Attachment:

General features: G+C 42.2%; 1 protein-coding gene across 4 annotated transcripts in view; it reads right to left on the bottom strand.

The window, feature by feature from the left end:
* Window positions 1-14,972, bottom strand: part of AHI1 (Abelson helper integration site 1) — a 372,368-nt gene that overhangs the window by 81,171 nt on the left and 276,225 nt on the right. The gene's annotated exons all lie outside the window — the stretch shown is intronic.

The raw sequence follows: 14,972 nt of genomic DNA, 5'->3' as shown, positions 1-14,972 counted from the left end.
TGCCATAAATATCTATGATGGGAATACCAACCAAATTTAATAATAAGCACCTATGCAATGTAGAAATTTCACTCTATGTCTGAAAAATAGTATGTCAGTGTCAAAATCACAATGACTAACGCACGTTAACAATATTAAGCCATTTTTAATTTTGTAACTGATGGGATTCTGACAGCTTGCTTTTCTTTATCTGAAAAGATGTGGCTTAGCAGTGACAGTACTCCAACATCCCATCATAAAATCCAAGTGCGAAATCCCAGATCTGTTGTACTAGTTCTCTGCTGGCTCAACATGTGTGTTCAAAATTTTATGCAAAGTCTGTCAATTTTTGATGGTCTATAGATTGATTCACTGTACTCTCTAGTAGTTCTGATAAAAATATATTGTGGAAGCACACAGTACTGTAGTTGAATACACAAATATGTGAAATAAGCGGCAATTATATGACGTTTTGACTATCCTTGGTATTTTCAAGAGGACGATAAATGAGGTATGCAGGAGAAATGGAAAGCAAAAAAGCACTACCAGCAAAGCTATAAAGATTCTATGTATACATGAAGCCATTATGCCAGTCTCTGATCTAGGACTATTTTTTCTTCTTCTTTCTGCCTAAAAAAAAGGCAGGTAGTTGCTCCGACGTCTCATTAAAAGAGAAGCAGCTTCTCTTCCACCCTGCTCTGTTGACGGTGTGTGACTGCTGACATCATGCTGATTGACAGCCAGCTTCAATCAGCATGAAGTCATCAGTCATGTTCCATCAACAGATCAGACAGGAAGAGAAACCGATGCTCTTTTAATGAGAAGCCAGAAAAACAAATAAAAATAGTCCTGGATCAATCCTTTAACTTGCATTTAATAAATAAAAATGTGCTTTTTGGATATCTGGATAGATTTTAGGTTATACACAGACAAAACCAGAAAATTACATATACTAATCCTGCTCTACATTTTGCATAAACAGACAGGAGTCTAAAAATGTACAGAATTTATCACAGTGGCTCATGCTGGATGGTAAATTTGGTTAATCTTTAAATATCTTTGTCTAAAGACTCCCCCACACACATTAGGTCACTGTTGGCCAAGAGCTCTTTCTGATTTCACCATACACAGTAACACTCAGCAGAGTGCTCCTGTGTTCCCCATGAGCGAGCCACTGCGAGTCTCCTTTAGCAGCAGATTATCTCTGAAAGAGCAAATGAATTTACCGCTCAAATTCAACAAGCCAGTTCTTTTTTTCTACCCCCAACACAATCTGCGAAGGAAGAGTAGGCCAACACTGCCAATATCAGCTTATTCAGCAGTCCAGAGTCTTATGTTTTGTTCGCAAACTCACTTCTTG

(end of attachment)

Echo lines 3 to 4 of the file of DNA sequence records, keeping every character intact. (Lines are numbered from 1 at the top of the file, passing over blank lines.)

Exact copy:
* Window positions 1-14,972, bottom strand: part of AHI1 (Abelson helper integration site 1) — a 372,368-nt gene that overhangs the window by 81,171 nt on the left and 276,225 nt on the right. The gene's annotated exons all lie outside the window — the stretch shown is intronic.

The raw sequence follows: 14,972 nt of genomic DNA, 5'->3' as shown, positions 1-14,972 counted from the left end.